To maximize our experience, we decided ahead of time to study for 4-weeks in Cologne and then another 4-weeks in Munich. In retrospect, I would not have switched cities halfway through. I am of course grateful for all the wonderful people we met and happy that we lived in both cities, but switching meant we had to re-establish ourselves in a new city, make new friends, acclimate to a new school and teachers, and say goodbye to friends in the previous city.

So we maximized the experience in one way and diminished the experience in another way. We had the honor of making such great friends, and I wish we would have chosen to maximize those relationship experiences by staying in one place. But looking back I am not able to pick between the two locations!

Köln, Deutschland (Cologne, Germany)

Cologne is a friendly mid-sized city with a large student population. It has a mixture of historic buildings and culture and progressive ideologies. Cologne is said to have more LGBTQ individuals than anywhere else in Germany. It’s very walkable and easy to get around. We stayed in this Airbnb which is actually managed by this company. And we went to this language school.

An anti-capitalism protest in Cologne, Germany

Its position in west-central Germany makes it a great base from which to explore the surrounding area. It is less than an hour by plane to Berlin, we took a quick three-hour train ride to Brugge Belgium via Brussels, and the list goes on. With a good international airport, shared with the city of Bonn, it is easy to get in and out from almost anywhere.

München, Deutschland (Munich, Germany)

Munich is larger than Cologne, being Germany’s third-largest city. Economically Munich is more successful than Cologne, however, it’s more conservative. It’s the gateway to the Alps and relishes in the Bavarian culture being the capital of the State of Bavaria. We stayed in these serviced apartments, and we went to this language school. If you’re looking for off the beaten path things to do in Munich, give these a try: Eisbachwelle river surfing, the rooftop bar at the Mandarin Oriental hotel, or the hill in Olympic Park.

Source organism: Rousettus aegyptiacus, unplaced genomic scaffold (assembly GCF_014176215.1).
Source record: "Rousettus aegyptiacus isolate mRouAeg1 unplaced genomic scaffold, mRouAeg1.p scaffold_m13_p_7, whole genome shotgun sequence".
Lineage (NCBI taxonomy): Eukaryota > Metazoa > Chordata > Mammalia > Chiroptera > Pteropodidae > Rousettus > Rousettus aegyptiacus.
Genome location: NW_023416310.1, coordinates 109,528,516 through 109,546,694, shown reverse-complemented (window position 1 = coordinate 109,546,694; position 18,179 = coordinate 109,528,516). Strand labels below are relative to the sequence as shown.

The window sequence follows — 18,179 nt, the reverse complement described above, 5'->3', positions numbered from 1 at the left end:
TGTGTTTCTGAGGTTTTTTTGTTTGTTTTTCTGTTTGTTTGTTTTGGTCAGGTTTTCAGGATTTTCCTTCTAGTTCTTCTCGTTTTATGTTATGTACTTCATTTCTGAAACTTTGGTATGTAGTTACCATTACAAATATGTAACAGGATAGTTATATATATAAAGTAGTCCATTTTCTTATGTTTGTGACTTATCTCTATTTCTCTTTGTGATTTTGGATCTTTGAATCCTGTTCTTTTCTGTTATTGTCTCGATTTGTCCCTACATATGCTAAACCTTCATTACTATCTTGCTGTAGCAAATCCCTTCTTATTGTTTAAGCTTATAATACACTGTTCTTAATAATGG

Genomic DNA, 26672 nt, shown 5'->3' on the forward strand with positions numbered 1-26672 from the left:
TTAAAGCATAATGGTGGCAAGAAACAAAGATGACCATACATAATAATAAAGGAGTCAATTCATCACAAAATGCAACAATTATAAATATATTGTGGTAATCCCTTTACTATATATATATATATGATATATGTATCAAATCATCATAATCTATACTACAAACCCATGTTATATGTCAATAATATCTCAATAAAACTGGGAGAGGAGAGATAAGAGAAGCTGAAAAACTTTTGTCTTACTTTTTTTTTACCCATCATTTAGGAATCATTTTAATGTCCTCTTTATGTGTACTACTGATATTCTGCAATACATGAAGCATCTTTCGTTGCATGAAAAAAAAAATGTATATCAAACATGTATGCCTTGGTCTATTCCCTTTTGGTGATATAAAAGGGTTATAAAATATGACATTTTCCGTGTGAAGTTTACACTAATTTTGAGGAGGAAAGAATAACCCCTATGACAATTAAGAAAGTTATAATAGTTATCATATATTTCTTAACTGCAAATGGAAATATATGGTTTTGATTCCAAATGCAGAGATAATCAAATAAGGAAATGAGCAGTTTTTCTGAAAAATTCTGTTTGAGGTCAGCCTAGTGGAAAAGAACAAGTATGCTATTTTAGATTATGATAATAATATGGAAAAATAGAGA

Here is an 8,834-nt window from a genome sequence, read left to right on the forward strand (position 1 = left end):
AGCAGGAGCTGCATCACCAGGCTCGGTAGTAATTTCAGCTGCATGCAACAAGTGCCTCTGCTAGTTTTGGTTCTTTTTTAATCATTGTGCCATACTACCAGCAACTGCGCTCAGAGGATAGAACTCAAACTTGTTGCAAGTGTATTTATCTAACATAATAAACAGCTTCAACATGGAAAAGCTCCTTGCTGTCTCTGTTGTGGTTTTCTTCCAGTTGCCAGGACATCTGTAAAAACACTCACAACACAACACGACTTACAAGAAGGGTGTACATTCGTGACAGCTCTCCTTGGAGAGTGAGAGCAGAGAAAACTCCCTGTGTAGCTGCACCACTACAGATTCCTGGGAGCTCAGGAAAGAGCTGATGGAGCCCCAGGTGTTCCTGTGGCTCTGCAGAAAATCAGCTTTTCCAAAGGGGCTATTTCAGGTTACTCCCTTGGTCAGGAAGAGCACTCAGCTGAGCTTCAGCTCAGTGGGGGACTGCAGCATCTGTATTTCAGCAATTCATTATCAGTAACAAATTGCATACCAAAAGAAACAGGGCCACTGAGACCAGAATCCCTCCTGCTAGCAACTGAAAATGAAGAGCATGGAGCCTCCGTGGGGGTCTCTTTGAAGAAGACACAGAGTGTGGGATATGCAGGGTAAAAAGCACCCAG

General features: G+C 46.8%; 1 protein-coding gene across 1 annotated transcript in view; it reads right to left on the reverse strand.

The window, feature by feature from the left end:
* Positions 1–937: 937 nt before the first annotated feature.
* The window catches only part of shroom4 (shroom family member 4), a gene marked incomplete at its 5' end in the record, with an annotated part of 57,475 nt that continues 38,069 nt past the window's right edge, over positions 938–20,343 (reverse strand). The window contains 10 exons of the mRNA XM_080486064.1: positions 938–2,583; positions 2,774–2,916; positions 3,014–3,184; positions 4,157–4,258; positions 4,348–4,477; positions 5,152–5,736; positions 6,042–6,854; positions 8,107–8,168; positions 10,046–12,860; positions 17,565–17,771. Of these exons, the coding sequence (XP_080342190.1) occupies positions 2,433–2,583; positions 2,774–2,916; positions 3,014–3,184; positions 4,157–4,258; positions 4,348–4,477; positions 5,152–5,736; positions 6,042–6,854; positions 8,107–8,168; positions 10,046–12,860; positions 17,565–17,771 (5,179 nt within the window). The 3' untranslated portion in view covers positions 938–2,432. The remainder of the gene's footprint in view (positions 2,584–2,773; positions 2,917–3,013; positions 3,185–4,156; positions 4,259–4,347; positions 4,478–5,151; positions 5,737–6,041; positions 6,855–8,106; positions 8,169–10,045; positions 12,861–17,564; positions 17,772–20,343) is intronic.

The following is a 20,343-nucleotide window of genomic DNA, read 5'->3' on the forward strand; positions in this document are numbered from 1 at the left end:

The Neue Rathaus (New Town Hall) in Munich’s Marienplatz

A stark difference compared to Köln was the lack of graffiti. I don’t know if it’s due to the more conservative culture, wealthier populous or older population, but München is almost void of graffiti while Köln, and Berlin for that matter, are covered in it.

Spending four weeks in two different cities really allowed us to experience some of the more deep-seated differences that you may not be able to pick up on from a quick long weekend stay, what a treat for us.

Here are some photos from Munich:

Things I miss from the United States:

  • Besides missing personal items (which are many, having traveled these 3-months in only our Osprey Fairview 40 backpacks i.e. We are sick of our clothes)
  • Ice. It’s extremely uncommon to be served ice with a drink even iced tea. At home, refrigerators are so small that you’re not keeping or making ice in there.
  • Strangers being nice, saying hello, and/or smiling at one another
  • Less cigarette smoking in public spaces
  • Full-size sheets on a full-sized bed, not two twin beds pushed together with only comforters, no sheets
  • Light switches being in the same rooms as the lights themselves
  • Mexican food & Amerian breakfast food (e.g. hashbrowns, eggs benedict, bagels, pancakes, omelets)

Things I will miss from Germany:


  • Amazing mass transit, that actually tells you how long it will be until the next train, tram, or bus arrives
  • Visiting Biergärten
  • German Beer (i.e. Weissbeir – this is our favorite)
  • Bavarian culture
  • Availability of inexpensive vegan cosmetics
  • A society that is friendly to dogs. They can go just about anywhere with you!

After being out of the US for 103 days, we’re back and continuing to study the German language — pressing forward towards our goal of working in a German-speaking country.

Thanks for following our adventures!